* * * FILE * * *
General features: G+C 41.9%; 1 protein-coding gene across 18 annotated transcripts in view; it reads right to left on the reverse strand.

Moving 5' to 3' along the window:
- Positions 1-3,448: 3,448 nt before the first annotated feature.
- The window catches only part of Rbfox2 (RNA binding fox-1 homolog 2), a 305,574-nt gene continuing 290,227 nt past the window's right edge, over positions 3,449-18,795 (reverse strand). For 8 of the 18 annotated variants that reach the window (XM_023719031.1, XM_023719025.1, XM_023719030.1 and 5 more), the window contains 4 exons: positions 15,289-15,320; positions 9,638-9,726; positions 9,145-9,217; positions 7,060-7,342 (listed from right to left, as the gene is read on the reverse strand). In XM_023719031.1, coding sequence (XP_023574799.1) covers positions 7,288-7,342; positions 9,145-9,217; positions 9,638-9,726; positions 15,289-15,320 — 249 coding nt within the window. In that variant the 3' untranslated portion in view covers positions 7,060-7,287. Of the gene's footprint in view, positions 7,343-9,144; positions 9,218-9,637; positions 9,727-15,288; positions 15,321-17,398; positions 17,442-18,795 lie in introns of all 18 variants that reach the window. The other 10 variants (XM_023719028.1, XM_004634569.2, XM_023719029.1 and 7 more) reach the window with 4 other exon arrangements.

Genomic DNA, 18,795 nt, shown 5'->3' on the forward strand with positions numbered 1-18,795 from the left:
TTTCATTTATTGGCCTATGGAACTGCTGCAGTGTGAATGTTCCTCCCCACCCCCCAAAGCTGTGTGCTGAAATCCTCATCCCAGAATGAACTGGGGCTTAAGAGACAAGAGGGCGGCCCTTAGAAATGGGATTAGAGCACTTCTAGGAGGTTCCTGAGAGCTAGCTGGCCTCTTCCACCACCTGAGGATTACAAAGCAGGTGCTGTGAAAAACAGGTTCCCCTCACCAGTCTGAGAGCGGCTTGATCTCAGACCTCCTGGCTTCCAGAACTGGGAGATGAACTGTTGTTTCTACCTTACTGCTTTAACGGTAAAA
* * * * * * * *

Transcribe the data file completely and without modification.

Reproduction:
General features: G+C 41.9%; 1 protein-coding gene across 18 annotated transcripts in view; it reads right to left on the reverse strand.

Moving 5' to 3' along the window:
- Positions 1-3,448: 3,448 nt before the first annotated feature.
- The window catches only part of Rbfox2 (RNA binding fox-1 homolog 2), a 305,574-nt gene continuing 290,227 nt past the window's right edge, over positions 3,449-18,795 (reverse strand). For 8 of the 18 annotated variants that reach the window (XM_023719031.1, XM_023719025.1, XM_023719030.1 and 5 more), the window contains 4 exons: positions 15,289-15,320; positions 9,638-9,726; positions 9,145-9,217; positions 7,060-7,342 (listed from right to left, as the gene is read on the reverse strand). In XM_023719031.1, coding sequence (XP_023574799.1) covers positions 7,288-7,342; positions 9,145-9,217; positions 9,638-9,726; positions 15,289-15,320 — 249 coding nt within the window. In that variant the 3' untranslated portion in view covers positions 7,060-7,287. Of the gene's footprint in view, positions 7,343-9,144; positions 9,218-9,637; positions 9,727-15,288; positions 15,321-17,398; positions 17,442-18,795 lie in introns of all 18 variants that reach the window. The other 10 variants (XM_023719028.1, XM_004634569.2, XM_023719029.1 and 7 more) reach the window with 4 other exon arrangements.

Genomic DNA, 18,795 nt, shown 5'->3' on the forward strand with positions numbered 1-18,795 from the left:
TTTCATTTATTGGCCTATGGAACTGCTGCAGTGTGAATGTTCCTCCCCACCCCCCAAAGCTGTGTGCTGAAATCCTCATCCCAGAATGAACTGGGGCTTAAGAGACAAGAGGGCGGCCCTTAGAAATGGGATTAGAGCACTTCTAGGAGGTTCCTGAGAGCTAGCTGGCCTCTTCCACCACCTGAGGATTACAAAGCAGGTGCTGTGAAAAACAGGTTCCCCTCACCAGTCTGAGAGCGGCTTGATCTCAGACCTCCTGGCTTCCAGAACTGGGAGATGAACTGTTGTTTCTACCTTACTGCTTTAACGGTAAAA